Tearing Down A BMW: Overheating Demonstrated

Emission-Friendlier Engine: N26 vs N20 BMW

The BMW N26 engine, featured exclusively on North American models of the preceding 2 Series, 3 Series and 4 Series, can be pretty dependable with proper servicing. Sadly, that isn’t constantly the situation, as Eric from I Do Cars YouTube found out when he was presented with a broken motor to inspect what had gone wrong.

For the unacquainted, the N26 is an eco-friendly variation of the N20 four-cylinder engine, crafted to abide by SULEV laws. Its predecessor, the B48, was a turbocharged four-cylinder motor seen in lesser BMWs, Minis, and the Toyota GR Supra.

Eric commenced his teardown mission by spinning the handle to determine if it was blocked. The N26 motor rotated satisfactorily, indicative of a sound beginning, yet there were some unsettling signs of inattention. Numerous bolts had been forgotten about and the valve cover had sustained harm, baring the timing chain.

SKETCHY RETURN? Blown BMW N20 / N26 Comprehensive Engine Teardown

As Eric moved along with the deconstruction, he discerned that the oil filter was in satisfactory condition, whilst the valve gathering wasn’t necessarily problematic but rather somewhat unclean. What amazed him however, were the distinct bolts used in the motor.

Taking apart the intake and exhaust manifolds presented a pleasant surprise, the ports appearing to be in good condition. To remove the exhaust manifold also necessitated taking out the turbocharger, to which Eric took a closer look. Regrettably, it was evident the fins were bent.

Eric proceeded to take apart the crank pulley and timing setup in order to be able to separate the cylinder head from the engine block. He decided against dismantling the Valvetronic system of the brand as he wanted it to remain unaltered so it could retain its resale price.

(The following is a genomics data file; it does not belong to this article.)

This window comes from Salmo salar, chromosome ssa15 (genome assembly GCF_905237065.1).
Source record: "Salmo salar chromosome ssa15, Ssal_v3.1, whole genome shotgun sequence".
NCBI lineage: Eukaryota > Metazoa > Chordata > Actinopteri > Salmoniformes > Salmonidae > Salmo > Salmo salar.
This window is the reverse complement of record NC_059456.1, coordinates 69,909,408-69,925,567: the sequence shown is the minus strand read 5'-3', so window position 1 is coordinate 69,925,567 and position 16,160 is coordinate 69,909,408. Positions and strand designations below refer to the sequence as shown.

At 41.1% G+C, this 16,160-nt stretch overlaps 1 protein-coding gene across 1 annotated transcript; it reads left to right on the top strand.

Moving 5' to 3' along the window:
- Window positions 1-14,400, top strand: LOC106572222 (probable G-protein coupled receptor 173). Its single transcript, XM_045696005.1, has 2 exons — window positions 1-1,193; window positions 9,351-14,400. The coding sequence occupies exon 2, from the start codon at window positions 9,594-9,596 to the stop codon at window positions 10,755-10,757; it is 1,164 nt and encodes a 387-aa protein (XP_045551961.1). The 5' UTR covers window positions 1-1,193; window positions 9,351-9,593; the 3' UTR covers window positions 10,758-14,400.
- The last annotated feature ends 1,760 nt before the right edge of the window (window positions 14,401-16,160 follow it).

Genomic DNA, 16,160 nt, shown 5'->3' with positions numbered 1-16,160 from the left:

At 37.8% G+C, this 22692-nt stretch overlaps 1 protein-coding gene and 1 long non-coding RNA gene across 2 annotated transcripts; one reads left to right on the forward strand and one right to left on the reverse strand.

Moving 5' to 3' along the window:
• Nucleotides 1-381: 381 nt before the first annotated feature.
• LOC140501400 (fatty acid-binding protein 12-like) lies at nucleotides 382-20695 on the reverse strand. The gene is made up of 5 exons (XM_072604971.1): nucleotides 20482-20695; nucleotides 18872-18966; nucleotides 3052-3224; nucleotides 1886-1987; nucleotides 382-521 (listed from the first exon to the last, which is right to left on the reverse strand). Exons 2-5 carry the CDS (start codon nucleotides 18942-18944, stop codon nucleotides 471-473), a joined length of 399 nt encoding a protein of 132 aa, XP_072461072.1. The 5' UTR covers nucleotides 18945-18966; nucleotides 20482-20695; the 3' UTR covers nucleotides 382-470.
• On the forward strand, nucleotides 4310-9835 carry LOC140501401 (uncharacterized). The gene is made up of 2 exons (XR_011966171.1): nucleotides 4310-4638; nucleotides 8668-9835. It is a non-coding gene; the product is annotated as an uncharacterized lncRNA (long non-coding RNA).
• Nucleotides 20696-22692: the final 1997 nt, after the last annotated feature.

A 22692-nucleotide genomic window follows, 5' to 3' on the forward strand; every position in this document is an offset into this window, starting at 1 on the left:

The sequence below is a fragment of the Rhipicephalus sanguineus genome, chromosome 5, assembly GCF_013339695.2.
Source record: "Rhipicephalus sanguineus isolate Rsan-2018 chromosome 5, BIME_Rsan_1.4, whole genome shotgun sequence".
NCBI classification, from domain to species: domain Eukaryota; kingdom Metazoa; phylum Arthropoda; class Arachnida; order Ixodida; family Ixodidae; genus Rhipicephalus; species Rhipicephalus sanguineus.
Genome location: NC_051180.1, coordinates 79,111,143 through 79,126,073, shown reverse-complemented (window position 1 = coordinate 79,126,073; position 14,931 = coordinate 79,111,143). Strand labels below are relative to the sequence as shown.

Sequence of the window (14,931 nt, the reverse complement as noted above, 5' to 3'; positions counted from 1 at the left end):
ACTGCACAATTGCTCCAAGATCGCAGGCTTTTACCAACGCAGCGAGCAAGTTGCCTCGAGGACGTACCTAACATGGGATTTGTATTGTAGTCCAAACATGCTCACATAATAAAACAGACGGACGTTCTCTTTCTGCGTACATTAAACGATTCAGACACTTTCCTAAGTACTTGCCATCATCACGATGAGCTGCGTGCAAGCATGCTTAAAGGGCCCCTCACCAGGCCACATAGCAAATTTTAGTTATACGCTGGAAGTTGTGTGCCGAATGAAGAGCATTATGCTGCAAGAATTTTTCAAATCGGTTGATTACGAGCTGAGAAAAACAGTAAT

Eric could tell at once that the cylinder head had been damaged when he saw that there were scorch marks in between the cylinders. This was the sign of a faulty head gasket, which usually results from an overheating engine- something Eric confirmed upon examining the melted heat tabs on said engine.

Eric took apart the oil pan and crankshaft unit at the termination of the taking apart. The crankshaft, bearings, and piston heads gave the appearance of being fine, although the upper sections of the cylinder barrels demonstrated signs of heating.

The steadfastness of an engine will forever be contingent on the way proprietors care for their automobiles. Overheating is certain to extinguish a power plant over time. Elements such as an inadequate cooling or lubrication system could cause temperatures to ascend beyond the conventional operating scope, which can be avoided with suitable upkeep.

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